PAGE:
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My husband is about to begin working as an independent contractor, after having been working for others for years. I am trying to figure out how much to save for taxes. I know the self-employment tax is equal to twice the amount he was paying as an employee. But what about Medicare tax? As an independent contractor will he be required to pay that, too? Is it reasonable to run his hourly rate and hours through www.paycheckcity.com and save the amount they show for taxes (with the Social Security amount doubled)?

And all these taxes are only on his net business income, right? (He's going to be fronting travel expenses, then getting reimbursed -- I'd hate to think he has to pay Social Security and Medicare on the expense reimbursements!)

Thanks for your help!
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But what about Medicare tax? As an independent contractor will he be required to pay that, too?

Yes. The self-employment tax is a combination of social security and medicare. The rate is 15.3% of his net income from self-employment. If he gets over the maximum wages for social security (about $85-90k) the self-employment tax also drops to just the Medicare rate, which is 2.9%.

Is it reasonable to run his hourly rate and hours through www.paycheckcity.com and save the amount they show for taxes (with the Social Security amount doubled)?

I suppose that would be a rather inexact way of doing it. Just make sure to double the medicare tax as well.

And all these taxes are only on his net business income, right? (He's going to be fronting travel expenses, then getting reimbursed -- I'd hate to think he has to pay Social Security and Medicare on the expense reimbursements!)

Right. He can deduct any other expenses he incurs as well - perhaps some auto, telephone, office supplies, etc.

--Peter
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Pete-
He also gets to take advantage of the new self-employed 401(k), doesn't he? I don't know all the details, but it sounded like a great deal, much better than an IRA.
suze
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He also gets to take advantage of the new self-employed 401(k), doesn't he? I don't know all the details, but it sounded like a great deal, much better than an IRA.

I'm not sure what you're talking about. There have been 401(k)'s, among other choices, for the self-employed for a long time. Details are in IRS Publication 560.

Phil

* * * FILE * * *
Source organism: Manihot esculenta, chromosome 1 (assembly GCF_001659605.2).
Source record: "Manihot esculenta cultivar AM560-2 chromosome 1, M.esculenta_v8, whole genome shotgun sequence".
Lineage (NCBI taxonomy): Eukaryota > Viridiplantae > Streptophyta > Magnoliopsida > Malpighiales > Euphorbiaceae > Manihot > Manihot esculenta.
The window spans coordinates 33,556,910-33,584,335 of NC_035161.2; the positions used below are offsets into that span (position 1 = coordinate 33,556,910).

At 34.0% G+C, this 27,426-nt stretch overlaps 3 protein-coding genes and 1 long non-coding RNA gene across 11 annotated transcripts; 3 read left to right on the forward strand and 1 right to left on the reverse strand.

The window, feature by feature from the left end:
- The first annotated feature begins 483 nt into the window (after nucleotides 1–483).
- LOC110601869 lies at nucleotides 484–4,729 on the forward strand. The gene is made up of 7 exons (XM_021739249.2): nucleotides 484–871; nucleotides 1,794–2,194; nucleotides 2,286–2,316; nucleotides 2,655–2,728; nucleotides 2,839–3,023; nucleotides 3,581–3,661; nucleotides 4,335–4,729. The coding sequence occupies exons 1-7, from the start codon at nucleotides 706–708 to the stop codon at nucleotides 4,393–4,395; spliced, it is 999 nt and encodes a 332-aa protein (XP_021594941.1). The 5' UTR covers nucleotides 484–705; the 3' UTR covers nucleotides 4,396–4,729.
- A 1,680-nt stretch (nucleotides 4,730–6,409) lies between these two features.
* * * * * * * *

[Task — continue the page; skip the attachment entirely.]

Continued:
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The self-employment tax is a combination of social security and medicare. The rate is 15.3% of his net income from self-employment. If he gets over the maximum wages for social security (about $85-90k) the self-employment tax also drops to just the Medicare rate, which is 2.9%.

The effective rate is a little lower because he gets to reduce his net income from SE by multiplying it by .9235 before applying the 15.3%. And then there's another little break because he gets to subtract half of his SE tax from his AGI.

--fleg
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He also gets to take advantage of the new self-employed 401(k), doesn't he? I don't know all the details, but it sounded like a great deal, much better than an IRA.

There's all sorts of pension/retirement plan options available to the self-employed. Solo 401k's are just one choice.

But none of them will affect self-employment (Social security and medicare) taxes. They only help reduce income taxes.

--Peter
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The effective rate is a little lower because ...

Yes. But try explaining all that to a client. So they understand it. There are accountants (probably lots of them) out there that don't really grasp this.

And for planning purposes, it's really not important. For preparation, they're vitally important. But then again, the forms walk you through the details if you like doing things by hand, or software will do the detail calculations for you with no problem.

Besides, bypassing that bit of complexity will result in the person putting slightly more money aside for taxes, which - as long as it's not grossly overdone - is usually a good thing.

--Peter
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And all these taxes are only on his net business income, right? (He's going to be fronting travel expenses, then getting reimbursed -- I'd hate to think he has to pay Social Security and Medicare on the expense reimbursements!)
---

Actually, there is a caveat here I only recently caught onto. He must report the reimbursement as income, but gets to deduct his actual expenses. If they are equal, it is a wash (but still accounted for). Many companies charge a 10% markup on reimbursements for administrative costs and presumably for opportunity cost of fronting the money. If your husband can negotiate this, that extra 10% would be taxable income, but you'd still be ahead. It could also prompt the other company to pay for tickets and hotels up front.

knight427
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Thanks for all the replies! I'd love to do a 10% markup on expenses, but that's not in the contract -- I think their theory is that the hourly rate is high enough to compensate for administrative expenses (it's almost 50% higher than what he gets for similar work when he's working as an employee for other companies). Fortunately we have secured 0% financing for the expenses so we're in good shape there.